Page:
Ambarawa & Dieng Plateu, Central Java, Indonesia, 2007
Dieng Travel Blog› entry 1 of 1 › view all entries
March 23rd, 2007 – by: aligoingbackpacks
Leaving Jakarta after midnight, we passed Semarang very early the next morning and went straight south to Ambarawa where we made stop at the Ambarawa Train Museum & Palagan Ambarawa Museum. Occupying the now-defunct old train station built in Dutch colonial era, Ambarawa Train Museum collects old trains and still reserves the utilities used in the era as well as some old photographs depicting the situation during its heyday when it was one of the major train stations in Java. Since our arrival coincided with public holiday, it was quite crowded, yet i guess it somehow gave rise to the 'feel' of being at a real (and still function) station, which is good :-)
Aside from historical items, it offers a tour using an old train that take you on a short round trip during which passengers can see the beautiful landscape surrounding the area.
The nearby Palagan Ambarawa museum is a historical museum dedicated to one of the biggest Indonesian Wars of Independence in the 40s that took place in Ambarawa. The museum showcases the military utensils, machines, trucks, trains, an air jet and so many other things that were used by Indonesian army & people in the war against the Dutch & British, as well as diorama depicting the war. We spent the afternoon there taking photographs before leaving for Wonosobo.
Wonosobo, (the regency capital of the same name) a quite, small town on high altitude & surrounded by some mountain (I forgot the name) is quite cold at day and the temperature can be colder at night; so are the Dieng plateu our next destination.
The Dieng Temple complex comprises of several Hindu temples built by the Sanjaya dinasty who ruled Central Java in the 7th-8th century and they are considered the oldest Hindu temples in Indonesia. As any other temples in Java, you can always see a mount in the distance -- a significant direction for any temple locations. Historians stated that this complex was used as worshipping temples used by the priests & the royal, but there's another opinion of course. It is predicted that there must have been hundred of temples scattered around the area, but only about 8-9 temples remain.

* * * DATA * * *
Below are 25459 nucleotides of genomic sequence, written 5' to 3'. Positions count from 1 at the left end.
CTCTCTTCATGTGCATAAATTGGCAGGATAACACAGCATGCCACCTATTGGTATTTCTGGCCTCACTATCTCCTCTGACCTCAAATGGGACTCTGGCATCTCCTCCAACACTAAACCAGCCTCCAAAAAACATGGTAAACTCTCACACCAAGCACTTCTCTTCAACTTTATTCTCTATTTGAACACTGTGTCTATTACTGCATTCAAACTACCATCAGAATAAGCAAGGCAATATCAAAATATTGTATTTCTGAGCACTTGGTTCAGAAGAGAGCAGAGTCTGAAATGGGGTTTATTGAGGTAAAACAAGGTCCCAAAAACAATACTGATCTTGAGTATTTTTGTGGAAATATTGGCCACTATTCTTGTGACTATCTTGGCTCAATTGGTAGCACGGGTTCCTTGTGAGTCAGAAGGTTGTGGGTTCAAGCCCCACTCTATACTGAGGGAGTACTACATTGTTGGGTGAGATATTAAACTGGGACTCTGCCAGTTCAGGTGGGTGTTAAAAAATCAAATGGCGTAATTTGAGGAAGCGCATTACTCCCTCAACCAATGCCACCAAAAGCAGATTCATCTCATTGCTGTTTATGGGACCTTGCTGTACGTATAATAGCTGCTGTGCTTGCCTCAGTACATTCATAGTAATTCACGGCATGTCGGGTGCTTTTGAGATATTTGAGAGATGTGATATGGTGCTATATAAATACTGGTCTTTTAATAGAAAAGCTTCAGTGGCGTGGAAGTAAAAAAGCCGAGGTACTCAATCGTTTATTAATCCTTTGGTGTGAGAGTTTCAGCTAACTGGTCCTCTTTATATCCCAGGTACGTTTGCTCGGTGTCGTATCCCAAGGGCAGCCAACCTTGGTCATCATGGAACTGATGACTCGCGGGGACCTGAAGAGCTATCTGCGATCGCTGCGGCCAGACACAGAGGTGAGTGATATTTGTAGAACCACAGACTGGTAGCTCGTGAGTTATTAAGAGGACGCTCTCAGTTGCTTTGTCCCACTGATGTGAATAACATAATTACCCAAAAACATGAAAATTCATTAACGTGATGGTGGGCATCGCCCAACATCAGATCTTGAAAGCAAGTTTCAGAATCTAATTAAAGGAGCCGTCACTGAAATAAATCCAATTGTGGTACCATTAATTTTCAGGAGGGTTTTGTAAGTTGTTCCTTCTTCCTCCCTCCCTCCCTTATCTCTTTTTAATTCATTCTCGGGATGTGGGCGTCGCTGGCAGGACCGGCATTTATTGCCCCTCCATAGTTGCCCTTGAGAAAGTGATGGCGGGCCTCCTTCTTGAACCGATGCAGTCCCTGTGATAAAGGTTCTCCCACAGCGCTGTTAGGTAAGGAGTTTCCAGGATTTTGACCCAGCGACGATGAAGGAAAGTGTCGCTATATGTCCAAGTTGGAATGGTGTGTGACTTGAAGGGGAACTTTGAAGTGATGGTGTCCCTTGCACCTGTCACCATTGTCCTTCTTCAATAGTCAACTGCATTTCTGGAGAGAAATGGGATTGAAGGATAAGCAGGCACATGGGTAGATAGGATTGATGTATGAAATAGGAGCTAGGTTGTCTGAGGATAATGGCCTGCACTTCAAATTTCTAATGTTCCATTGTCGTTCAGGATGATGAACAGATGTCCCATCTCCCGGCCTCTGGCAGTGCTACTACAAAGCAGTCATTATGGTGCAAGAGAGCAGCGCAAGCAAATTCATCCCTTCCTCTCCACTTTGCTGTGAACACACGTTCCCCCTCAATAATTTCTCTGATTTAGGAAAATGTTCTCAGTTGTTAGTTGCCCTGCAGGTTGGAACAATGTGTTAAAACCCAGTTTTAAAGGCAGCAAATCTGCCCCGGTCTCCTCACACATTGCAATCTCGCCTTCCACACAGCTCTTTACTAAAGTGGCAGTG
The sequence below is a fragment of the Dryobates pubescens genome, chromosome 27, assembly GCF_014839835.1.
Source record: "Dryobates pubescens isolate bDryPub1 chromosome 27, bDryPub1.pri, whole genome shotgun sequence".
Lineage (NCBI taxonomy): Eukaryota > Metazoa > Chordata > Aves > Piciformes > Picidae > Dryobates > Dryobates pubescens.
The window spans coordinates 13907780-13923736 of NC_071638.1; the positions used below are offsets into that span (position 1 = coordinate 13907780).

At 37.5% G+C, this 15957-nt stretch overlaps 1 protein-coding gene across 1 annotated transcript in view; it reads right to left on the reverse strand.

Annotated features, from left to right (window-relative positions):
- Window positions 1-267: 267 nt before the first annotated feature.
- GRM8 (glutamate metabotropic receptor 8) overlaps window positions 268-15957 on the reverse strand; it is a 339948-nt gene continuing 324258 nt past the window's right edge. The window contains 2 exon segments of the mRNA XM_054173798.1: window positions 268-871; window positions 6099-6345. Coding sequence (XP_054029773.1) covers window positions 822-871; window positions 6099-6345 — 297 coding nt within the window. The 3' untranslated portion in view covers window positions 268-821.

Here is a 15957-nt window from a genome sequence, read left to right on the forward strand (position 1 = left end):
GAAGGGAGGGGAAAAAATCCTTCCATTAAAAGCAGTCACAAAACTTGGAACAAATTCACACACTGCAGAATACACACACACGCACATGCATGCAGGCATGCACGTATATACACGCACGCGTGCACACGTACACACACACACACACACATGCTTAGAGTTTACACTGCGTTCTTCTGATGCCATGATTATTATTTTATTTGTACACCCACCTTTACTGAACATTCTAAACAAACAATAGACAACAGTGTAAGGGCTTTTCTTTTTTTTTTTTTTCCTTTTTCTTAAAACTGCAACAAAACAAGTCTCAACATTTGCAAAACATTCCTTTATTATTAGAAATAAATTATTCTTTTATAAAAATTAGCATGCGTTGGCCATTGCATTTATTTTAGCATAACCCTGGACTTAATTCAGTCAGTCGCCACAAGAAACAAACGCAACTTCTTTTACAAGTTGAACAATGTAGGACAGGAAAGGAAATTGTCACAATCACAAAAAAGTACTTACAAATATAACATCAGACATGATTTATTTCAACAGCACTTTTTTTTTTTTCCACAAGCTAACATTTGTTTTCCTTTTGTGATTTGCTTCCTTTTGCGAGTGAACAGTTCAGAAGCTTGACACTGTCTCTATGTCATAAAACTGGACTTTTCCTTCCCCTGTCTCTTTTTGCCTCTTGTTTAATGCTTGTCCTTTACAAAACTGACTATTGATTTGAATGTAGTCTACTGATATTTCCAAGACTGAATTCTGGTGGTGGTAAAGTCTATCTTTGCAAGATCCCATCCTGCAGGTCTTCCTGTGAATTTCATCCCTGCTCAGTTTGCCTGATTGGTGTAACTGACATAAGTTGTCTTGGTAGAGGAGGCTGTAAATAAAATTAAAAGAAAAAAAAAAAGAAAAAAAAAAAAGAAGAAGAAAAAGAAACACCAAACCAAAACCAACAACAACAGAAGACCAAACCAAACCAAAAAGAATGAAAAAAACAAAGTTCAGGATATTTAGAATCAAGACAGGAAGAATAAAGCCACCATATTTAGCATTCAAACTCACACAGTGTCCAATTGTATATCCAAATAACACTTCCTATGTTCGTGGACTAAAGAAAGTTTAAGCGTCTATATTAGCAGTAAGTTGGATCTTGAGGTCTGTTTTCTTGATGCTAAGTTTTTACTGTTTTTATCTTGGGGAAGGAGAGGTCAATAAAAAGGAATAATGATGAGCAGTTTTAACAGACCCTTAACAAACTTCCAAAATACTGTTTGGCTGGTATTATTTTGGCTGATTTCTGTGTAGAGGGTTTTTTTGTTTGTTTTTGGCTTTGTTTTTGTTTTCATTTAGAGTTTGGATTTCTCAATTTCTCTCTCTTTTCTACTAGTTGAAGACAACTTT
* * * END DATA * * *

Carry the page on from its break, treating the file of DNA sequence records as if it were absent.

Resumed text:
The location, I must say, is perfect for building temples. The area, especially in the morning, is often shroudded by thick mist, and Dieng Plateu is actually a still-active volcano complex. You can imagine how misterious the whole area seemed to be for people living there back in the old age, with its thick mists and sulphurish/malodorous smell emanating from the sulphur craters around it.
The name Dieng itself, if I'm not mistaken, is taken from old Javanese word, Di Hyang (or was it Sanskrit? Oh my, never mind, the old Javanese was also much derived from Sanskrit anyway and I'm not an expert on this one :-> ) which means the Abode of Gods. And judging from what's there in the area -- the mist, the active volcanoes, sulphur-related thingy, the mount, the plateu itself etc etc, I myself do believe the name perfectly fits in.
Dieng Plateu & the Dieng Temples complex can be accessed easily from Wonosobo where there are several small accomodations/hotels available.
Join TravBuddy to leave comments, meet new friends and share travel tips!